- September 4, 2017
- Posted by: Dr. Elise Cohen Ho
- Category: Community & Friendship
As I woke up on Labor Day I wondered if people really knew why we celebrate this federal holiday.
The Labor Day holiday is “a creation of the labor movement and is dedicated to the social and economic achievements of American workers.” ~ U.S. Department of Labor
The Pullman Strike of 1894 preceded the United States Congress unanimous approval to make Labor Day a national holiday
The Pullman Strike was a Chicago based railroad strike that disrupted railroad traffic from June to July 0f 1892. The strike was a response by Pullman workers to the treatment of the Pullman company who, in response to the depression, cut wages but did not reduce the rent that they were charging to workers and their families who lived in the company town. When a peaceful group of workers went too Pullan to complain about the wages, 16-hour workdays and subpar living conditions he ordered them fired. A strike was born.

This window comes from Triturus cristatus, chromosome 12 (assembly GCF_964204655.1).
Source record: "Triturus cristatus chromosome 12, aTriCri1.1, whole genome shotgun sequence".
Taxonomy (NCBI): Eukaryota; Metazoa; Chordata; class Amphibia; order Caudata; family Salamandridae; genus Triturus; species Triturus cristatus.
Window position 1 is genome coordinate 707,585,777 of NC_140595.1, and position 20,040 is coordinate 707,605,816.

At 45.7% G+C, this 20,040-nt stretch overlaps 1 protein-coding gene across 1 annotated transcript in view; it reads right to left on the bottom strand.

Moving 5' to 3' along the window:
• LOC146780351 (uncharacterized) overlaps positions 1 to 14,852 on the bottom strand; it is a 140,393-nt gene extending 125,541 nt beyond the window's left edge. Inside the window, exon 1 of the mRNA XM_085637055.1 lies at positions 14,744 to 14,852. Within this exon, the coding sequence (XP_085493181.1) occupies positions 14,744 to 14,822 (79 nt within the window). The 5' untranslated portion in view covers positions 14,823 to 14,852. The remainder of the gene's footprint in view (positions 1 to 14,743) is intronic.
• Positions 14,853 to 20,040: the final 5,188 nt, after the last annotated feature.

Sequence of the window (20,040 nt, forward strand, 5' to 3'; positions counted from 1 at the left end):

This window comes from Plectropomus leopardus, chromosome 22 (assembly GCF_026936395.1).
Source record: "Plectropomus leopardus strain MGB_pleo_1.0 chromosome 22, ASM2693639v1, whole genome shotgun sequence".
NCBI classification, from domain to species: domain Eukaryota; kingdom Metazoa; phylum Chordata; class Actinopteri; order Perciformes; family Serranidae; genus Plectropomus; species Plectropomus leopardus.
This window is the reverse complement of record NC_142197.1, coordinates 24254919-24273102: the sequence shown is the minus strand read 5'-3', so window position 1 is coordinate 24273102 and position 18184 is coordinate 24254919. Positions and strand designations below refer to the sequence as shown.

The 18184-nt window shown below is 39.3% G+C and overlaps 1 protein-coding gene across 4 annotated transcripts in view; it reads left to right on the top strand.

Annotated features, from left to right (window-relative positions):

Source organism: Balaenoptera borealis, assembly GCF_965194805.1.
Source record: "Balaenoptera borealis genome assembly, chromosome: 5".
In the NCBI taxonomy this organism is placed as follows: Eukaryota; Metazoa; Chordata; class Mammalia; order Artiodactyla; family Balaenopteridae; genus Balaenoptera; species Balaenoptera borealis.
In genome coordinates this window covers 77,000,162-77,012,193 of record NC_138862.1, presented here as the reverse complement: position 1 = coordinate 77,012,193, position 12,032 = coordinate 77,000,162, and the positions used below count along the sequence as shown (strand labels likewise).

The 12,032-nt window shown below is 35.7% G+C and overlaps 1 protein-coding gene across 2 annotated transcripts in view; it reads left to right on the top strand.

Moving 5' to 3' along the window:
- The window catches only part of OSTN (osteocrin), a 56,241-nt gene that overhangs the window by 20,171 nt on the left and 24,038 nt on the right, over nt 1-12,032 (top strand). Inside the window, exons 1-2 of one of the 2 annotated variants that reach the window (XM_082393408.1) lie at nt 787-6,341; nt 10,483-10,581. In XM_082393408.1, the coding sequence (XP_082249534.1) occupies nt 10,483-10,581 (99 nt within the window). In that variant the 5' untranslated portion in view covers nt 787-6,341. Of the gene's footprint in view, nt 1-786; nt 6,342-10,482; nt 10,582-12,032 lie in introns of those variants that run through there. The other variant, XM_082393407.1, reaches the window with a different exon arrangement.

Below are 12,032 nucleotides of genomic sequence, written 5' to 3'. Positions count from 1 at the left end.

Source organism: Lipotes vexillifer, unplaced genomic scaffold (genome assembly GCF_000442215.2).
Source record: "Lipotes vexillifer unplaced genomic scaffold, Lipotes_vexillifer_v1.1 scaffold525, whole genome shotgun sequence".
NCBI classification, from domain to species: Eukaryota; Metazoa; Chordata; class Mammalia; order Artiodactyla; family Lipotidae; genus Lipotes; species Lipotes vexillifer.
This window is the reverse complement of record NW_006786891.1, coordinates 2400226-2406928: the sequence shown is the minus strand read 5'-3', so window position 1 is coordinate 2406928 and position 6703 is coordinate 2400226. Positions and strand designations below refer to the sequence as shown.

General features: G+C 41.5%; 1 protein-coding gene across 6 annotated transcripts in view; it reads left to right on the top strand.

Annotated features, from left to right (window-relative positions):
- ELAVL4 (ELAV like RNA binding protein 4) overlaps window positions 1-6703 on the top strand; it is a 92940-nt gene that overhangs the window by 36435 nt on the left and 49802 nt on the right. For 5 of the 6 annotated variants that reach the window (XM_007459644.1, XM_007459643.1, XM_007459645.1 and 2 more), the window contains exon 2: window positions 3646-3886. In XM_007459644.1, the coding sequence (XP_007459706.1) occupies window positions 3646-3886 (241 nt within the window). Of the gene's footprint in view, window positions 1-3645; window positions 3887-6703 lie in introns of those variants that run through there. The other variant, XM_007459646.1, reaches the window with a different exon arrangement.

The strike would not come to an end until the United States Army and Marshals Service stepped in. President Cleveland gave the order. It did not go as planned. The federal troops and the strikers clashed violently. Communities became enraged and riots broke out. Time describes it as “one of the bloodiest strikes in U.S. history.”
President Cleveland’s popularity suffered. He would never be President again.
So here we are on the first Monday of September having read through a history lesson. I hope that you have learned something, I know I did.
Most people see the Labor Day holiday as an end of summer celebration. However, I feel that it is important to understand that it is much more than that.